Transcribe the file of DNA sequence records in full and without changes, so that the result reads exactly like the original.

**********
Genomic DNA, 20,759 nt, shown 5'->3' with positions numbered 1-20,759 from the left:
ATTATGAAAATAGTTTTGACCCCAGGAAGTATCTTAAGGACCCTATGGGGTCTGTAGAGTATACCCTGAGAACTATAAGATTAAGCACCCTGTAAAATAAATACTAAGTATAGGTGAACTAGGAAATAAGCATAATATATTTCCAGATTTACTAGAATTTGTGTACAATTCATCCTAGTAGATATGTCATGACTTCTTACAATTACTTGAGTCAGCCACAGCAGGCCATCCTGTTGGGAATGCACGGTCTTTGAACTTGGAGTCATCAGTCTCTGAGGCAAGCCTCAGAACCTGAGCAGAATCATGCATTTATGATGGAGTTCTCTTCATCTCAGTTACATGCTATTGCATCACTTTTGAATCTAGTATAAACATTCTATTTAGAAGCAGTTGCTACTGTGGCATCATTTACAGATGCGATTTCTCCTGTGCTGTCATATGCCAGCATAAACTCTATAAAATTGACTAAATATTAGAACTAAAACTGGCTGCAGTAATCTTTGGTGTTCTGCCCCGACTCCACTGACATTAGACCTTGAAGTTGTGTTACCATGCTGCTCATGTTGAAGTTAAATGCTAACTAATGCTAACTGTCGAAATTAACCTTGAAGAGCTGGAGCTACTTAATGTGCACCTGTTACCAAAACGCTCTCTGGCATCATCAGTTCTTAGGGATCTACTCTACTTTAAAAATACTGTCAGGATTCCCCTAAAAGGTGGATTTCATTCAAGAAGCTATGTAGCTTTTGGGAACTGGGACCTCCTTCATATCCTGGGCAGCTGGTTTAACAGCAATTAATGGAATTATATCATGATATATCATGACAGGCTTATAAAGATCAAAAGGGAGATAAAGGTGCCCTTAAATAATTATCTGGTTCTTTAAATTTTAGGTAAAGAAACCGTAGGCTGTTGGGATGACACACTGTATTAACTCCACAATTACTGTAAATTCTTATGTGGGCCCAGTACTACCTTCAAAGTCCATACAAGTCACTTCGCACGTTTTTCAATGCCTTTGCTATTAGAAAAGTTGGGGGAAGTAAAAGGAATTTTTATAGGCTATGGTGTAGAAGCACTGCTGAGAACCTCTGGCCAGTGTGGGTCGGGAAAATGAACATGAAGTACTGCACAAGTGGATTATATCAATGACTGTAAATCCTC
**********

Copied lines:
Genomic DNA, 20,759 nt, shown 5'->3' with positions numbered 1-20,759 from the left:
ATTATGAAAATAGTTTTGACCCCAGGAAGTATCTTAAGGACCCTATGGGGTCTGTAGAGTATACCCTGAGAACTATAAGATTAAGCACCCTGTAAAATAAATACTAAGTATAGGTGAACTAGGAAATAAGCATAATATATTTCCAGATTTACTAGAATTTGTGTACAATTCATCCTAGTAGATATGTCATGACTTCTTACAATTACTTGAGTCAGCCACAGCAGGCCATCCTGTTGGGAATGCACGGTCTTTGAACTTGGAGTCATCAGTCTCTGAGGCAAGCCTCAGAACCTGAGCAGAATCATGCATTTATGATGGAGTTCTCTTCATCTCAGTTACATGCTATTGCATCACTTTTGAATCTAGTATAAACATTCTATTTAGAAGCAGTTGCTACTGTGGCATCATTTACAGATGCGATTTCTCCTGTGCTGTCATATGCCAGCATAAACTCTATAAAATTGACTAAATATTAGAACTAAAACTGGCTGCAGTAATCTTTGGTGTTCTGCCCCGACTCCACTGACATTAGACCTTGAAGTTGTGTTACCATGCTGCTCATGTTGAAGTTAAATGCTAACTAATGCTAACTGTCGAAATTAACCTTGAAGAGCTGGAGCTACTTAATGTGCACCTGTTACCAAAACGCTCTCTGGCATCATCAGTTCTTAGGGATCTACTCTACTTTAAAAATACTGTCAGGATTCCCCTAAAAGGTGGATTTCATTCAAGAAGCTATGTAGCTTTTGGGAACTGGGACCTCCTTCATATCCTGGGCAGCTGGTTTAACAGCAATTAATGGAATTATATCATGATATATCATGACAGGCTTATAAAGATCAAAAGGGAGATAAAGGTGCCCTTAAATAATTATCTGGTTCTTTAAATTTTAGGTAAAGAAACCGTAGGCTGTTGGGATGACACACTGTATTAACTCCACAATTACTGTAAATTCTTATGTGGGCCCAGTACTACCTTCAAAGTCCATACAAGTCACTTCGCACGTTTTTCAATGCCTTTGCTATTAGAAAAGTTGGGGGAAGTAAAAGGAATTTTTATAGGCTATGGTGTAGAAGCACTGCTGAGAACCTCTGGCCAGTGTGGGTCGGGAAAATGAACATGAAGTACTGCACAAGTGGATTATATCAATGACTGTAAATCCTC